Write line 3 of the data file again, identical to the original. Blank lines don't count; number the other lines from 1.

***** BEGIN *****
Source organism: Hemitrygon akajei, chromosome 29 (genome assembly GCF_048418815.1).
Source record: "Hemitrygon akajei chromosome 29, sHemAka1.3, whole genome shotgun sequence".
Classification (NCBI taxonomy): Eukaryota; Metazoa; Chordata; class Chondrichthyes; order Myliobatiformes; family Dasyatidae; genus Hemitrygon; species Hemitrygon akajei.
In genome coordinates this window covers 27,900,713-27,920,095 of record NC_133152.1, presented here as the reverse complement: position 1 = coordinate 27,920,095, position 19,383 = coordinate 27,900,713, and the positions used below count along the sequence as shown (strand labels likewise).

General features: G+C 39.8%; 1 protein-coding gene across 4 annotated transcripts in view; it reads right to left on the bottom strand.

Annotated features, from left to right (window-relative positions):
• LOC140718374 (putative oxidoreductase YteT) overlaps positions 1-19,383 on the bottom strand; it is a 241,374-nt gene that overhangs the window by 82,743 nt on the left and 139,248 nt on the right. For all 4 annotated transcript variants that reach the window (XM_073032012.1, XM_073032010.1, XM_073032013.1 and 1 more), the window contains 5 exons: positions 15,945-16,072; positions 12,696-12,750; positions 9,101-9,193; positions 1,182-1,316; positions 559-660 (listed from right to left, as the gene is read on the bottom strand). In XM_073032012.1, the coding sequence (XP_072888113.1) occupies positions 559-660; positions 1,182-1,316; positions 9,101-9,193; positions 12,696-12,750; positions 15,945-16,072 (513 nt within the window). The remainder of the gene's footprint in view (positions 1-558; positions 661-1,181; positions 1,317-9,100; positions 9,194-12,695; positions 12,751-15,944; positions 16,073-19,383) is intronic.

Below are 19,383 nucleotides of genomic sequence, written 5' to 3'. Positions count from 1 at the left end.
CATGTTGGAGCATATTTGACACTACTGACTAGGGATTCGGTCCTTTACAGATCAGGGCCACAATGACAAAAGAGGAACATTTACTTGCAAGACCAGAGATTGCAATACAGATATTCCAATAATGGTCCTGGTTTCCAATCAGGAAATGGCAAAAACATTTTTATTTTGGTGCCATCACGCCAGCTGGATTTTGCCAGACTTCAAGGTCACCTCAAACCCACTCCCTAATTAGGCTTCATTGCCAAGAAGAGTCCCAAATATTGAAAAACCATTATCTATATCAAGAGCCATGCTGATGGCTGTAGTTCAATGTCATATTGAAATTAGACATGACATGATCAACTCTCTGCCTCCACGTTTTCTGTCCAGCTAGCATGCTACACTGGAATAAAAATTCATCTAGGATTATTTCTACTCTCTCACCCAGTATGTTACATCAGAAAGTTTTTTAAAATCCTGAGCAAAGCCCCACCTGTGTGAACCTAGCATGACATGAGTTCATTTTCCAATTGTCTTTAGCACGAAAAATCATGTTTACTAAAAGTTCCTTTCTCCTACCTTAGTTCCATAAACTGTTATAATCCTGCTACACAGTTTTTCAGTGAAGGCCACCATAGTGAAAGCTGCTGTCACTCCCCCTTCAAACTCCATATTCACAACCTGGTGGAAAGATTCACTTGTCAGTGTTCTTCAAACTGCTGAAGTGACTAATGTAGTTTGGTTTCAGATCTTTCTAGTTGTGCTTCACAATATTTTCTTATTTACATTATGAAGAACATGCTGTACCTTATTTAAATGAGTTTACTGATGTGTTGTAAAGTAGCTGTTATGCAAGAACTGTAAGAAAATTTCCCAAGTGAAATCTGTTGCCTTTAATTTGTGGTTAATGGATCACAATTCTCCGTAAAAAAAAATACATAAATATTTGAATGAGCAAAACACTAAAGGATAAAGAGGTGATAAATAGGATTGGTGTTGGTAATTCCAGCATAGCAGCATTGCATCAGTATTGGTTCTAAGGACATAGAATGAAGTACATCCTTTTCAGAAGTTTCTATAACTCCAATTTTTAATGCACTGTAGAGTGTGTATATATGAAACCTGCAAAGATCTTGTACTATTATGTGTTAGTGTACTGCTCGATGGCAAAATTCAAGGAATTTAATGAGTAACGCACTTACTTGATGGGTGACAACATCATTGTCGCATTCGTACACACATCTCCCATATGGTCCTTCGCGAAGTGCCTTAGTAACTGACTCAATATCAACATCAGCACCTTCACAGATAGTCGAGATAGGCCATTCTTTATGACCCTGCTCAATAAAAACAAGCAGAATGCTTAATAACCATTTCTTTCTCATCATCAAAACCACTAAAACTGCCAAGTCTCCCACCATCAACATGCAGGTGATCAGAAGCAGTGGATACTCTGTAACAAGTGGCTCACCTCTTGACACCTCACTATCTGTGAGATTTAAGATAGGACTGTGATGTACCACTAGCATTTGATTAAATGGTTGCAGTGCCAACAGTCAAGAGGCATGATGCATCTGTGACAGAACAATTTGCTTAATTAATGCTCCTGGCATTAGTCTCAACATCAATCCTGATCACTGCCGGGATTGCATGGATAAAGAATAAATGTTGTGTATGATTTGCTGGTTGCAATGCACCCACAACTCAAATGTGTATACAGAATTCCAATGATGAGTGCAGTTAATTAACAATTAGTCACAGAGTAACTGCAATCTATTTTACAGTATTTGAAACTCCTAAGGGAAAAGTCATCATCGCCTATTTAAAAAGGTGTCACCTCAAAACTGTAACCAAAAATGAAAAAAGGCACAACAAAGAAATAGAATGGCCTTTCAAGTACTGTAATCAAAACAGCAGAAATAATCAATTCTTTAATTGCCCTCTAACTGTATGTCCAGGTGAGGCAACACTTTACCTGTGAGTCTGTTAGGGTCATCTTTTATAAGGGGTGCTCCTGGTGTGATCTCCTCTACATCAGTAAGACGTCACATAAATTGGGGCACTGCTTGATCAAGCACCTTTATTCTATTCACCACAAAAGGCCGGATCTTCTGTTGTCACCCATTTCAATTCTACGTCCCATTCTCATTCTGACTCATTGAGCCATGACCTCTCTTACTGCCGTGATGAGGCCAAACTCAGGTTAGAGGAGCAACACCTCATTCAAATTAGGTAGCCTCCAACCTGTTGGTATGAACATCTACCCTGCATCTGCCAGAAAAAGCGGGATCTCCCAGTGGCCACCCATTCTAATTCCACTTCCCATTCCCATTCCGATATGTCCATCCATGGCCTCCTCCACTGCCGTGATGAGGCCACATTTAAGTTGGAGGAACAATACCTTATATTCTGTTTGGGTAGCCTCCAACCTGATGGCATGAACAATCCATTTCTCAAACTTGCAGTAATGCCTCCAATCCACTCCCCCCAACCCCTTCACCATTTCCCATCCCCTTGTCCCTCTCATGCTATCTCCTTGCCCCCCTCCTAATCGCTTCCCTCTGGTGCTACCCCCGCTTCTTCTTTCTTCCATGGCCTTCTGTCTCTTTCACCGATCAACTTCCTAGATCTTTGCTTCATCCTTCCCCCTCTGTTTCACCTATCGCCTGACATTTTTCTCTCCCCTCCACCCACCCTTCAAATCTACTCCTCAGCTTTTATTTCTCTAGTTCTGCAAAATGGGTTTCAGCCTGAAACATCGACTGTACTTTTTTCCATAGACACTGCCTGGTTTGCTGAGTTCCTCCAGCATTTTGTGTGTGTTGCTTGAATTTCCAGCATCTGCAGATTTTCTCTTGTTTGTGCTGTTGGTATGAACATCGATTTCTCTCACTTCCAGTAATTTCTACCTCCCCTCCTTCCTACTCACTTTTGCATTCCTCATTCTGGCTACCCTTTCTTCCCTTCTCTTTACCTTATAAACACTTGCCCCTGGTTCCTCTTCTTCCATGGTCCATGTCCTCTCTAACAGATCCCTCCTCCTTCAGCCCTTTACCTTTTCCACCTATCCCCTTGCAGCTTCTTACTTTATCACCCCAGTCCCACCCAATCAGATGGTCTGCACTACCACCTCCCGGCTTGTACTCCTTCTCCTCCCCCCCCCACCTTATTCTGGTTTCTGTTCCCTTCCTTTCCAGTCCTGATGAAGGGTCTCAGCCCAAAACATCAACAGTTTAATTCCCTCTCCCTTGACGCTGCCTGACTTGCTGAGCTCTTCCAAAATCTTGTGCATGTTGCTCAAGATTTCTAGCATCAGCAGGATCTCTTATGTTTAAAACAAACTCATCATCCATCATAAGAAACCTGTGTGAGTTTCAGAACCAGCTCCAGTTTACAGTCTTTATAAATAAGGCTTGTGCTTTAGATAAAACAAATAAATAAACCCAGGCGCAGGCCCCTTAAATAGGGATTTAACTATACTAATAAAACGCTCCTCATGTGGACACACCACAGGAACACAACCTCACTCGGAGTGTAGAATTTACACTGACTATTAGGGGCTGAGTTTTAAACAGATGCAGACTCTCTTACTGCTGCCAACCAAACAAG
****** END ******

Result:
Classification (NCBI taxonomy): Eukaryota; Metazoa; Chordata; class Chondrichthyes; order Myliobatiformes; family Dasyatidae; genus Hemitrygon; species Hemitrygon akajei.